Jesus, on the other hand, moves on to the next town. Once there notice what he does. Instead of asserting his power, instead of astounding people with his wisdom and works of power, he gives it away. He gives it all away.

He does this by commissioning his disciples to go out two by two. Notice how when there is kingdom work to do, God’s work to do, Jesus does not send us on our own, but with at least one other partner in ministry. Note also, they are to travel light: He ordered them to take nothing for their journey except a staff; no bread, no bag, no money in their belts; but to wear sandals and not to put on two tunics.

In other societies, in other religious traditions, this is normative. Among Hindus and its reformed cousin Buddhism, it is expected that at some point in your lifetime you will head off, wandering from town to town, bowl in hand, learning to depend on others for your survival. It is meant to be a lesson in humility and a lesson in interdependence.

We forget that this is how the Biblical story begins – a group of people who were no people, who had been a disparate group of slaves, wandered together for forty years learning to depend on God and others. Independence was discouraged. Independence does nothing to bring home the message: to love God and to love neighbor. To love God and neighbor is an invitation to interdependence – learning to rely on the generosity of others so that we might become more generous people ourselves.

Jesus invites those who follow him to go back to the original story – to participate in traditions that had evolved in the lands of the east, of the Indus valley – to participate in the kind of life that leads to love of God and love of neighbor. A life that is not at all about the consolidation of power – economic, military or otherwise. This is his reaction to having been rejected in his hometown: he shares his power with others, and sends them out to give it all away.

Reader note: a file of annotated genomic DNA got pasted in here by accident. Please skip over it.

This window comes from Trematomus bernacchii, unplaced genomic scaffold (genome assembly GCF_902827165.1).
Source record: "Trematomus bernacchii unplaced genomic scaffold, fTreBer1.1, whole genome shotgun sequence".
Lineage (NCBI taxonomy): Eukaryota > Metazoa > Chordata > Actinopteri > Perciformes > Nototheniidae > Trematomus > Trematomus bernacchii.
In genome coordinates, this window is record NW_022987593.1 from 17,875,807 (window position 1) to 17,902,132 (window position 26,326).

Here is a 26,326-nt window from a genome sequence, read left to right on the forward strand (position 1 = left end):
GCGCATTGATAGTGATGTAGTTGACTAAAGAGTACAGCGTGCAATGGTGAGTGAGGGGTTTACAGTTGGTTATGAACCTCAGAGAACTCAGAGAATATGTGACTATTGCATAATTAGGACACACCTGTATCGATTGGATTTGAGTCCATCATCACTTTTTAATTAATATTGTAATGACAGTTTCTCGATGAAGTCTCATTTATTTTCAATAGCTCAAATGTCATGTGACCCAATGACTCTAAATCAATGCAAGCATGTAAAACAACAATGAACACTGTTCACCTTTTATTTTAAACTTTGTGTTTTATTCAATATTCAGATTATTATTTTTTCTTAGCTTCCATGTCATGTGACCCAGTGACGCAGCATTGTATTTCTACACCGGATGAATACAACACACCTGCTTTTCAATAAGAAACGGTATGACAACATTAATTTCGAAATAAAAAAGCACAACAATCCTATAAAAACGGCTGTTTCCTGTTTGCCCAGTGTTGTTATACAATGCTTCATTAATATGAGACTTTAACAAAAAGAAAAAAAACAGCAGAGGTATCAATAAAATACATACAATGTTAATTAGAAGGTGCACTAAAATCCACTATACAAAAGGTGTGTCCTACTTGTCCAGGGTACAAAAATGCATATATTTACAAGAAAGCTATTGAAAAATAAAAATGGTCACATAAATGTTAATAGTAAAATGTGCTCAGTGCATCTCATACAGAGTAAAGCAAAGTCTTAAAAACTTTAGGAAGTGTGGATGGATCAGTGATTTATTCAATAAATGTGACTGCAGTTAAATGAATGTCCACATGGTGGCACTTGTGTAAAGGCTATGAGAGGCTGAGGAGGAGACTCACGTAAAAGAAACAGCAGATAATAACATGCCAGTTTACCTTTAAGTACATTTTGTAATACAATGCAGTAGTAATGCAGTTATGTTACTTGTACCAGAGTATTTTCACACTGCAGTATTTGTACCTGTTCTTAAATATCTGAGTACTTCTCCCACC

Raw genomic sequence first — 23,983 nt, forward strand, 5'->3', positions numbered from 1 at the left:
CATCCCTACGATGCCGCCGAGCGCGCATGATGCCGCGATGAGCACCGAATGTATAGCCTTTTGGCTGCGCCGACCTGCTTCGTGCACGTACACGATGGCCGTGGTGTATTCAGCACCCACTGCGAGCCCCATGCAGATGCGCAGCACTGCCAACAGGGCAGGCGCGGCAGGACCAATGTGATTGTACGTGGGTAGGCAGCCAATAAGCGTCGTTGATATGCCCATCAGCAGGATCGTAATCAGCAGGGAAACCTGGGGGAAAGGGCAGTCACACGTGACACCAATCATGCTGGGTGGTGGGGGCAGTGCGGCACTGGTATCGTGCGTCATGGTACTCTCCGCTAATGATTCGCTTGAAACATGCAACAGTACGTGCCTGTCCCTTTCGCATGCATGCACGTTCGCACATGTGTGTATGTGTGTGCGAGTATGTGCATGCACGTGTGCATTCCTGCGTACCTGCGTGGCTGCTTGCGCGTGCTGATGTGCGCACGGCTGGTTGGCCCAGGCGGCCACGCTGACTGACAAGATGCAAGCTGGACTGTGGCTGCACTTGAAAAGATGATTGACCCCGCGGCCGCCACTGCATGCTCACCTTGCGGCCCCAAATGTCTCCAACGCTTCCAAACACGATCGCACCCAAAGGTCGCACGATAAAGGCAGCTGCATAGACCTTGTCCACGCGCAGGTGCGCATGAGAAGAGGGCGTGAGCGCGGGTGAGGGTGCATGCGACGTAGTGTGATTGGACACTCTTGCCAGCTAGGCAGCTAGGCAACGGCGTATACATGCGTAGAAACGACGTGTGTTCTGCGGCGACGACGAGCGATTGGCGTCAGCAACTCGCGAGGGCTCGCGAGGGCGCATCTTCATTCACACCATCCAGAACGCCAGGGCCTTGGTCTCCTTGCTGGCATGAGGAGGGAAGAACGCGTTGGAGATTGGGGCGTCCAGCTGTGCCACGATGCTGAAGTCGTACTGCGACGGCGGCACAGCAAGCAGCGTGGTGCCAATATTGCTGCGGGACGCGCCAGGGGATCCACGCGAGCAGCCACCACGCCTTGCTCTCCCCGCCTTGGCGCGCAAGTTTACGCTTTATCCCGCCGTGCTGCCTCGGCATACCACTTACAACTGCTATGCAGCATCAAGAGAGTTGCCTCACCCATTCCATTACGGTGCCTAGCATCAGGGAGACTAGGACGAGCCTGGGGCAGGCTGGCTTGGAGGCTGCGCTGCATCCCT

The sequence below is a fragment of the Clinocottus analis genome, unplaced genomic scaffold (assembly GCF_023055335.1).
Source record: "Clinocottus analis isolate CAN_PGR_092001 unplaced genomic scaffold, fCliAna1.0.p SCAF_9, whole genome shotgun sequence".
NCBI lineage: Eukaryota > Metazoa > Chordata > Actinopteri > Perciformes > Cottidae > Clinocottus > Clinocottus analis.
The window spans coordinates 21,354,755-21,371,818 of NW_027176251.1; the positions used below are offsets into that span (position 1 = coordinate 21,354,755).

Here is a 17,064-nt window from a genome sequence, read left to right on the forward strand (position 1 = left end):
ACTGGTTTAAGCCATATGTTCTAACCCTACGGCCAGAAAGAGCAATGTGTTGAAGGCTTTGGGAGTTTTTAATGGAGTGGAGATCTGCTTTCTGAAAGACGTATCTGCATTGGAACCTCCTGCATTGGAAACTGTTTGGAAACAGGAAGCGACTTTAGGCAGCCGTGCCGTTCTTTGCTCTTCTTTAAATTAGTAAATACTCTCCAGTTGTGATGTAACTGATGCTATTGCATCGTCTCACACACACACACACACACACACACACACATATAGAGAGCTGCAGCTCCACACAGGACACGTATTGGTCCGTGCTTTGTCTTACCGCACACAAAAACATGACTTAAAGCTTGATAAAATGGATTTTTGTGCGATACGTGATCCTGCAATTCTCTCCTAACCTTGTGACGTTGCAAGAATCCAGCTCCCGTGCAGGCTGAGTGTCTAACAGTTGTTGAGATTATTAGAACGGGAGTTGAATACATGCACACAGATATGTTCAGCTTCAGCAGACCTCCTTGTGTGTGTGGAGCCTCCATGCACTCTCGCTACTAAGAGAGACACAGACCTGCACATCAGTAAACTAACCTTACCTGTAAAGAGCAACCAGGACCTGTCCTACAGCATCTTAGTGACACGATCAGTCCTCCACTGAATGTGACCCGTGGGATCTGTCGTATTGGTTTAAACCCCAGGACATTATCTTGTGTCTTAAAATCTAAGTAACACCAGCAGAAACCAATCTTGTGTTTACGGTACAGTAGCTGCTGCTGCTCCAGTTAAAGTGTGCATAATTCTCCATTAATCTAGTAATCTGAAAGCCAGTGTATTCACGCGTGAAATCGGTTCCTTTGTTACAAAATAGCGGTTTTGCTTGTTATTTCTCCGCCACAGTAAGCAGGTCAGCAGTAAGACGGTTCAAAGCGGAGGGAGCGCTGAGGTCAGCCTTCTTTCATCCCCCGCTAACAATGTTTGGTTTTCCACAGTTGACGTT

It is an astonishing story really. It ought to leave us astounded. It ought to make us think differently about power and the use of power. Again, in Hindu tradition, it is believed that power and money need to stay in circulation for the health of the whole community. Such ancient wisdom is in short supply these days – except in the religious traditions that are reservoirs of such wisdom.

Religion gets blamed for many things, much of which is unfair. Religion rarely gets credit for preserving ancient wisdom essential for life lived in the present. Love of God and neighbor demands equal amounts of humility and interdependence – qualities we are led to believe we have no time to pursue.

And yet, the healing of individuals, of communities and of the world community depends on such qualities. Time spent learning and cultivating such qualities will, in the end, lead to eternal life. As the late great Archbishop of Canterbury William Temple once put it, “The source of humility is the habit of realizing the presence of God.” Will we take the time to cultivate such a habit? Or, like the hometown crowd, will we be astounded, but ultimately offended? And, as Rabbi Hillel once asked, “If not now, when?”